Florida Designated Paddle Trails
The great state of Florida boasts an abundance of water trails for all of your paddling adventures! Panama City, part of the Emerald Coast Region of the Florida Paddling Trails Association, is nestled between popular Econfina and Holmes Creek paddling trails.
Econfina Creek is one of the most outstanding waterways in the state, with plenty of wildlife and native vegetation. This swift-flowing waterway is a nature-lovers delight, and the upper section offers a challenging adventure for more experienced paddlers. The Econfina Creek Paddling Trail is 24-miles long and the degree of difficulty is dependent on the fluctuating water levels. It is also considered the most difficult paddle trail in the state, with rushing water, hairpin turns and steep banks. There are five total access points, in which you can learn more about here.
This remote Panhandle stream is fed by crystalline springs, making the water clear and perfect for a chill, relaxing day of kayaking, swimming, and snorkeling. Low-hanging branches and twists add variety along the waterway. Old cypress and gum trees line the shore, with wildflower blooms in the spring, adding even more natural beauty to this pristine trail. Holmes Creek in its entirety is 34-miles long and has 12 access points, learn more about them here.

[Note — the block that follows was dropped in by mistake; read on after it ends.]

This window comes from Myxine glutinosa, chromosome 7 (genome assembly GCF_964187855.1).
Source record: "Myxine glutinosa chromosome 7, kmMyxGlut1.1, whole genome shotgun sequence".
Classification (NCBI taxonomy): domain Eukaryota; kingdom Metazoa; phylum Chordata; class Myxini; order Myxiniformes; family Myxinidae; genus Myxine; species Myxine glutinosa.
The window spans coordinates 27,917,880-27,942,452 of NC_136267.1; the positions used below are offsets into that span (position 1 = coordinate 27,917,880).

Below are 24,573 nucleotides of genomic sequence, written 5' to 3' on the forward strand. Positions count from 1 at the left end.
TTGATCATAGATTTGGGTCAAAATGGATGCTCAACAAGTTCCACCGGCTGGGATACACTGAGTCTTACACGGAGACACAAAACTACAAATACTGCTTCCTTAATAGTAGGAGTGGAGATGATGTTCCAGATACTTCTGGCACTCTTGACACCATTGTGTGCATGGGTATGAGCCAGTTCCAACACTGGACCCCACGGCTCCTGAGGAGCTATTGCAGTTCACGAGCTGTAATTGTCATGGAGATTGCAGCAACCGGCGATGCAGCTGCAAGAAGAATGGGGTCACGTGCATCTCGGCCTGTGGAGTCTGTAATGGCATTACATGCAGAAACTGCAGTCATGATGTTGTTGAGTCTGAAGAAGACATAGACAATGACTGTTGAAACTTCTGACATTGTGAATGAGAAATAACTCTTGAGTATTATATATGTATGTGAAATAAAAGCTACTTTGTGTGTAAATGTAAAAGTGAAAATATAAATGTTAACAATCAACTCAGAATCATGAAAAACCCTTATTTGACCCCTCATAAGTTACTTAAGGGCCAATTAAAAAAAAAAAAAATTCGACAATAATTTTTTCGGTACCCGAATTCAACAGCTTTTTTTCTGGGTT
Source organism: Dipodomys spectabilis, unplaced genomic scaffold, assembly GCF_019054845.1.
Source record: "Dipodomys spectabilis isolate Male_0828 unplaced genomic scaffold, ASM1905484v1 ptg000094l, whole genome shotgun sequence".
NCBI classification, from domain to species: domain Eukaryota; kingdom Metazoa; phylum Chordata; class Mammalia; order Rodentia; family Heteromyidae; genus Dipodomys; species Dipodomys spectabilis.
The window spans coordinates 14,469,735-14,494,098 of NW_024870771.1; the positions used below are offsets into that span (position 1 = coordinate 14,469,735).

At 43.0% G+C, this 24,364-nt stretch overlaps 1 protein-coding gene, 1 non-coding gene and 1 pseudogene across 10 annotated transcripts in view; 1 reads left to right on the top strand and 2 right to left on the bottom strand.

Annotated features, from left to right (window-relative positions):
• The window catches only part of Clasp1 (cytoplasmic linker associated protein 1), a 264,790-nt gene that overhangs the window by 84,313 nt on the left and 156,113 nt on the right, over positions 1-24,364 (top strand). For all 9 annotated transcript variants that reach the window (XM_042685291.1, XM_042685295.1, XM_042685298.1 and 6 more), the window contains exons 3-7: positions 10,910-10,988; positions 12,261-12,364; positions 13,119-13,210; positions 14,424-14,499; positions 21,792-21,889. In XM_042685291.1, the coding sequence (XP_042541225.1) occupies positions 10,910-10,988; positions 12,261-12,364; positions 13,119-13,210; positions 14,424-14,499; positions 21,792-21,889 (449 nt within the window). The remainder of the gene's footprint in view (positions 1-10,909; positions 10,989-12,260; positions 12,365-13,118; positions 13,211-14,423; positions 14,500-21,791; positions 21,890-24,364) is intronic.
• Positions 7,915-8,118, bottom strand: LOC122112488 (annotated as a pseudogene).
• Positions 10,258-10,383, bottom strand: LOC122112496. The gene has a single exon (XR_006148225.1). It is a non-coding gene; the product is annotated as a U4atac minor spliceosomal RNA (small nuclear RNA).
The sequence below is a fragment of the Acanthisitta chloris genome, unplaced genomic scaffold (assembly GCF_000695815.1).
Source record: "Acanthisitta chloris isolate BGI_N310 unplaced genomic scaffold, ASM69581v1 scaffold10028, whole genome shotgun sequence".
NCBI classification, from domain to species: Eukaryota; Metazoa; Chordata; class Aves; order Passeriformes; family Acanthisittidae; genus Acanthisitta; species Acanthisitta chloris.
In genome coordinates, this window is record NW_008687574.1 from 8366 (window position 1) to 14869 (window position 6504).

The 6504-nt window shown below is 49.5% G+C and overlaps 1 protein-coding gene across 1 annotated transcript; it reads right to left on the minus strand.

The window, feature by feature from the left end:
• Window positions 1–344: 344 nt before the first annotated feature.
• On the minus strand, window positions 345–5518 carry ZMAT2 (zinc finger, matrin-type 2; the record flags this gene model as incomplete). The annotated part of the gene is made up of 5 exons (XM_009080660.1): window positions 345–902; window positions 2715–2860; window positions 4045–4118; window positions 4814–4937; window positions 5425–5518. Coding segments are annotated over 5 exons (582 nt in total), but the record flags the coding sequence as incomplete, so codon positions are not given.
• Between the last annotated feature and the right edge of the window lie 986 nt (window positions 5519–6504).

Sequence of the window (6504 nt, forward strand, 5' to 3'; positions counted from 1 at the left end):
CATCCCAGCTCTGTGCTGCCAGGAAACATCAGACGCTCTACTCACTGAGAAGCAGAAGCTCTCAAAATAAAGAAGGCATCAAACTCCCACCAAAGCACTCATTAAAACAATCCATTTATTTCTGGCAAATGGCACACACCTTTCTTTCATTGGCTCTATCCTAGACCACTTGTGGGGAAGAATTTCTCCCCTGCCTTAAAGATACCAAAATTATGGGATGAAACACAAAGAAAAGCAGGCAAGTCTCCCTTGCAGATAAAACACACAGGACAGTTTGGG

St. Andrews State Park
The opportunities are endless when exploring at the state park. Paddle around the lagoon or cross the channel over to Shell Island and spend the day enjoying a more leisurely expedition with the calm waters of the bay, watching dolphins, collecting shells, and relaxing on the beach. Learn more here.
Florida Circumnavigational Saltwater Paddling Trail
Commonly known as the CT, the Florida Circumnavigational Saltwater Paddling Trail is a 1,515-mile sea kayaking paradise, making it Florida’s longest and most ambitious sea kayaking trail.
Northwest Florida is a part of this trail which begins at Big Lagoon State Park in Pensacola, extends around the Florida peninsula and Keys, ending near the Georgia state line. Experience every Florida coastal habitat type, from barrier island dune systems to saltmarsh and mangroves while traversing 20 national parks, seashores, wildlife refuges and marine sanctuaries, 37 Florida aquatic preserves, and 47 Florida state parks. Learn more here.
* Be prepared! Have a GPS device and necessary supplies with you, follow proper safety regulations, and be aware that lodging may not be available along the entire route.